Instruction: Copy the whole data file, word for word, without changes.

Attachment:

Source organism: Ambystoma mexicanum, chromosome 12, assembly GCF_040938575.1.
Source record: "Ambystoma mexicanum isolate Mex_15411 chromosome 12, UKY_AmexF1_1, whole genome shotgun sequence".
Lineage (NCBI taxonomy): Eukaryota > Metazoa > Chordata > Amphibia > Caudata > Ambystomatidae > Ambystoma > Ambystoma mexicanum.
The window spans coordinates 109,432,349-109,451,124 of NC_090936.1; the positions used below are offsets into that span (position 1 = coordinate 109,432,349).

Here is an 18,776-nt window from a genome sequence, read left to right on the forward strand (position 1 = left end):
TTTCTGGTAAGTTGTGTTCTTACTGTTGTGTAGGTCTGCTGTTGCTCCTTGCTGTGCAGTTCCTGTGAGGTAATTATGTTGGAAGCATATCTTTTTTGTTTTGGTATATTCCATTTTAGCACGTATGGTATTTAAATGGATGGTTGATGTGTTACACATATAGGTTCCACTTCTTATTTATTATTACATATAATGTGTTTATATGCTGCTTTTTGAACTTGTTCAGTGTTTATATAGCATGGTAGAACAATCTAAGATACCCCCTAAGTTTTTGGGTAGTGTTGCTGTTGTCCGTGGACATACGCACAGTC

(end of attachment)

Source organism: Ambystoma mexicanum, chromosome 12, assembly GCF_040938575.1.
Source record: "Ambystoma mexicanum isolate Mex_15411 chromosome 12, UKY_AmexF1_1, whole genome shotgun sequence".
Lineage (NCBI taxonomy): Eukaryota > Metazoa > Chordata > Amphibia > Caudata > Ambystomatidae > Ambystoma > Ambystoma mexicanum.
The window spans coordinates 109,432,349-109,451,124 of NC_090936.1; the positions used below are offsets into that span (position 1 = coordinate 109,432,349).

Here is an 18,776-nt window from a genome sequence, read left to right on the forward strand (position 1 = left end):
TTTCTGGTAAGTTGTGTTCTTACTGTTGTGTAGGTCTGCTGTTGCTCCTTGCTGTGCAGTTCCTGTGAGGTAATTATGTTGGAAGCATATCTTTTTTGTTTTGGTATATTCCATTTTAGCACGTATGGTATTTAAATGGATGGTTGATGTGTTACACATATAGGTTCCACTTCTTATTTATTATTACATATAATGTGTTTATATGCTGCTTTTTGAACTTGTTCAGTGTTTATATAGCATGGTAGAACAATCTAAGATACCCCCTAAGTTTTTGGGTAGTGTTGCTGTTGTCCGTGGACATACGCACAGTC